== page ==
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February 10, 2022
12:30pm to 2:00pm
Hybrid Bunche 6275 & Zoom RSVP https://ucla.in/3HyDjMD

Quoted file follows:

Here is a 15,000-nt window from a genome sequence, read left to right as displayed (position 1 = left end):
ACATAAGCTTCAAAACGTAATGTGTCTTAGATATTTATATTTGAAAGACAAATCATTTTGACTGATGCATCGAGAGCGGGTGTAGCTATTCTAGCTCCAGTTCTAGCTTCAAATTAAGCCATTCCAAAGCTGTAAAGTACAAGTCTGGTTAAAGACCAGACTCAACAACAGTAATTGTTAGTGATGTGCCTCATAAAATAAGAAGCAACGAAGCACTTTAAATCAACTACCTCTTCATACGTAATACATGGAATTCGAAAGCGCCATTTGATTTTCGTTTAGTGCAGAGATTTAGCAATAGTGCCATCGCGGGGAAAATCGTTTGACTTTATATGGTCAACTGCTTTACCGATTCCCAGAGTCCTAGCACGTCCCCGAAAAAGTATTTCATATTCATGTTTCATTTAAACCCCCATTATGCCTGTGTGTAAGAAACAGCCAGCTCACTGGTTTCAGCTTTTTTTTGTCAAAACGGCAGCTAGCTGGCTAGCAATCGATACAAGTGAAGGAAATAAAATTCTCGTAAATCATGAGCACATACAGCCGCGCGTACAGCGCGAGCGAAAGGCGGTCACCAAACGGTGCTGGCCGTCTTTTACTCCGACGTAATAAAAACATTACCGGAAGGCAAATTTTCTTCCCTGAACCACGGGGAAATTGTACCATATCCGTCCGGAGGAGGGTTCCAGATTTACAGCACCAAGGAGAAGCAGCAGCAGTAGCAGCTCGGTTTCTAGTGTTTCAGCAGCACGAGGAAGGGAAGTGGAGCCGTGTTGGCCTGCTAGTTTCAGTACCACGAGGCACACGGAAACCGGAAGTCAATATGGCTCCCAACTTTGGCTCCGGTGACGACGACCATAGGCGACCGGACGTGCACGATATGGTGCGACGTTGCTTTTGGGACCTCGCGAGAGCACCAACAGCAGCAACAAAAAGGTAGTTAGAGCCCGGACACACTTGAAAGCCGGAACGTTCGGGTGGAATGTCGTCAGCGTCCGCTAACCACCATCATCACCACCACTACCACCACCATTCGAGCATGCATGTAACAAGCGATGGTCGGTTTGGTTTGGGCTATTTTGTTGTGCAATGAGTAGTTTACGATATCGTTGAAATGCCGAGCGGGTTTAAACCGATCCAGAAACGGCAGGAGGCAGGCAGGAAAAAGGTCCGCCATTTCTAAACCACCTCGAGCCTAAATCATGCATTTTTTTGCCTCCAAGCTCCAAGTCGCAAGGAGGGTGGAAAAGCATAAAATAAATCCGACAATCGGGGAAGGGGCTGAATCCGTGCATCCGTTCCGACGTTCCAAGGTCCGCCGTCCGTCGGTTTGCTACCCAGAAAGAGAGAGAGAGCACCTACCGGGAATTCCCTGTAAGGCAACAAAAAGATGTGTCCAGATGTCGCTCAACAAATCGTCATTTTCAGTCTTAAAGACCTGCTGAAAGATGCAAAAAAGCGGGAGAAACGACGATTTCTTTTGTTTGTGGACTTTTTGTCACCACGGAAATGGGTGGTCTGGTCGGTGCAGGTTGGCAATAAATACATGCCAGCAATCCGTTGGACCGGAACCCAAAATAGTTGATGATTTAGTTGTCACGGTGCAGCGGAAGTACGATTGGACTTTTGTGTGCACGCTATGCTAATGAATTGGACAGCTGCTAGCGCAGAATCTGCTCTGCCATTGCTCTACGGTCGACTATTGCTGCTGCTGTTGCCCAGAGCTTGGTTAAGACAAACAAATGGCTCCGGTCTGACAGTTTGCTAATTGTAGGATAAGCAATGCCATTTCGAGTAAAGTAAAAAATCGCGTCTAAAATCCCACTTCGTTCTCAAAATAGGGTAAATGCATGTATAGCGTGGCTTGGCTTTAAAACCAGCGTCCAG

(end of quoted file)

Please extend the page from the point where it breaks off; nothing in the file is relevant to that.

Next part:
The French botanist Michel Adanson spent five years in pre-colonial Senegal in the 1750s, under the auspices of the Compagnie des Indes, collecting and cultivating African plants and mapping the landscape and natural resources of the region.  He traversed this landscape with a variety of African interlocutors and guides, whose knowledge inevitably, if often invisibly, informed his collections, maps, and scientific works. With particular attention to the materiality of indigo,this paper follows the archival traces of Adanson’s engagement with African indigo, including experiments conducted in an ad hoc “laboratory” near the French fort of Saint-Louis. Making scientific knowledge for European audiences (including the royal scientific institutions and the Bureau of the Colonies) depended on various kinds of local African knowledge, as well as on Caribbean plantation experience. This talk will explore questions about the geographies of knowledge and French imperial ambitions, through close attention to the material properties of indigo, the practices associated with its transformation from plant to dye, and the material remnants of Adanson’s engagement with it in Africa. This is both a microhistory of encounters in and around a tiny island off the West African coast and a trans-Atlantic story connecting Senegal to Paris and to French colonies in the Caribbean (Saint Domingue and Guyana).